Analysing terrain data
3 - 4
The exposure grade describes the potential consequences of falling or slipping off the path.
Low Exposure: The path is on completely flat land and potential injury is limited to falling over.
Medium Exposure: The trail contains some obstacles such as outcroppings and rock which could cause injury.
High Exposure: Some trail sections have exposed ledges or steep ascents/descents where falling could cause serious injury.
Extreme Exposure: Some trail sections are extremely exposed where falling will almost certainly result in serious injury or death.
Toubkal is not only the highest peak in Morocco, but it's also North Africa and the Arab World’s tallest summit.
Toubkal is part of the Atlas Mountains at an impressive 4,167m above sea level.
It is an "ultra prominent peak" and the highest for over 2,000km. This epic route describes the fabulous and challenging multi-day hike to ascend (and descend) Northern Africa’s highest peak from the small mountain village of Imlil, via the normal route.
It is a long and tiring climb, mostly in high mountain condition.
However, experiencing the local Berber traditions, the incredible views, and the breathtaking panorama at the summit are the ultimate rewards. It is suggested this "out and back" route is attempted over two or three days, as reaching the summit and returning to Imlil on the second day will take between 10 and 12 hours.
Opting to complete this round trip over three days will split the ascent into two shorter days.
Refuge du Toubkal and Refuge les Mouflons act as base camp for many hiking routes, and both offer the perfect place to spend the night before attempting the summit.
They are independent, but both offer similar options of very rudimentary accommodation and food.
Both refuges must be prebooked.
Tents can be pitched near the refuges for a small charge.
It is sensible to allow for acclimatisation, and a night spent at 3,207m at the refuge after the first day’s hike and before reaching the summit will help. The ascent during the summer (from May) is non-technical yet moderately difficult, and is only complicated by steep and slippery scree slopes and altitude sickness.
Yet during the end of winter and spring (February/March), it is more difficult.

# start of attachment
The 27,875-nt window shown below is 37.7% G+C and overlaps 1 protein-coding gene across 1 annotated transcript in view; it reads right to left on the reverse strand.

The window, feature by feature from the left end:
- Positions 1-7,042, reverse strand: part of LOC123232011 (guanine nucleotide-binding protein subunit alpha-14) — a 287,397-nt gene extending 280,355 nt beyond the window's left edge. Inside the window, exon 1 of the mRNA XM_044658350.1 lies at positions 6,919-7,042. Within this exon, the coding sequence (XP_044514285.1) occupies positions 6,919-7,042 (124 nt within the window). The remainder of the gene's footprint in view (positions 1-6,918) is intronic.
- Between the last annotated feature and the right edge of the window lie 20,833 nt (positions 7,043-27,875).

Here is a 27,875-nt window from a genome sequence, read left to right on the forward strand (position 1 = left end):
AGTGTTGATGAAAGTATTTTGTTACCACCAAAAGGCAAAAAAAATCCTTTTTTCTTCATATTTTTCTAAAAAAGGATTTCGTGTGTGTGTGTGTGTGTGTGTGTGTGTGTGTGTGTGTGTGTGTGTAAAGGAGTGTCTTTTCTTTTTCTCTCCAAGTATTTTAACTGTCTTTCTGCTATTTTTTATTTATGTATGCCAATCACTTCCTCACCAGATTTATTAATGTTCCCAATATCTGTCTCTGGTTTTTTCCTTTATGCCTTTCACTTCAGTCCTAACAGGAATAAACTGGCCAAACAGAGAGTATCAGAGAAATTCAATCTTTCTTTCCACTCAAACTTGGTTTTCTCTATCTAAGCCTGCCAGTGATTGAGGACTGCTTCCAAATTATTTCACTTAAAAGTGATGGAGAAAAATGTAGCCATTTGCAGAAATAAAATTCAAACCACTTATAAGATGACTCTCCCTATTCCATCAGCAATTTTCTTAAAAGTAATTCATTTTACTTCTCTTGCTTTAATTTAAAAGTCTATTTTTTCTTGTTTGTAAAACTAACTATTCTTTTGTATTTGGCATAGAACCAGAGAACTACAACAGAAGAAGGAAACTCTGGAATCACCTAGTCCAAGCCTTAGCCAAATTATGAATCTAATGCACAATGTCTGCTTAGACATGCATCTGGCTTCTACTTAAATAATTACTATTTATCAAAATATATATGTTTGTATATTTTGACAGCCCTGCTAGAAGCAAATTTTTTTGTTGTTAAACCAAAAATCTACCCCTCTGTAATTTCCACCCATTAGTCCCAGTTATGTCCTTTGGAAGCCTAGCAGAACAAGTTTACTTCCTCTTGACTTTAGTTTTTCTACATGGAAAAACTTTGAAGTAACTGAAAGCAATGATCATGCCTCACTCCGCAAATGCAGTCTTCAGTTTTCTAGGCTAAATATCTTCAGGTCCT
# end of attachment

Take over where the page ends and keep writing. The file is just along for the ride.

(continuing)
Crampons are necessary to ascend the snow and, in some cases, ice.
Equipment is rentable from various places in Imlil or from the refuge. The small mountain village of Imlil (1,900m) is the starting point.
There is a small car park just before the village and it is customary to pay a "guardian" a small, negotiated amount for you to park your car.
He will watch over it in return.
This traditional hamlet is worth seeing and spending some time.
It is home to a very small Berber community who make a meager living mostly from the tourist trade associated with this hike.
They would appreciate your custom at the several guesthouses, cafes, and shops. Day One The trailhead is on the way up and out of the village, signed just before a hotel.
The route starts ascending straight away and continues all the way to the summit, with the exception of a small respite in a floodplain after roughly 3km.
Expect the terrain to be dusty and dry with some small rocky boulders all the way to the refuge.
This section of the route is also used by the local sherpers with their donkeys.
The going isn’t too difficult or steep to the refuge, but it is a 5-6 hour ascent.
Surprisingly, there are several places along the route to stop for a relatively cheap Moroccan tea or a mountain-water-chilled soda. Look out for the Sidi Chamharouch Muslim shrine in the small village of the same name after roughly 3 hours of walking. Approximately 2 hours later you'll reach the refuges.
Some time should remain to allow for relaxation or exploration of other trails and peaks around the area.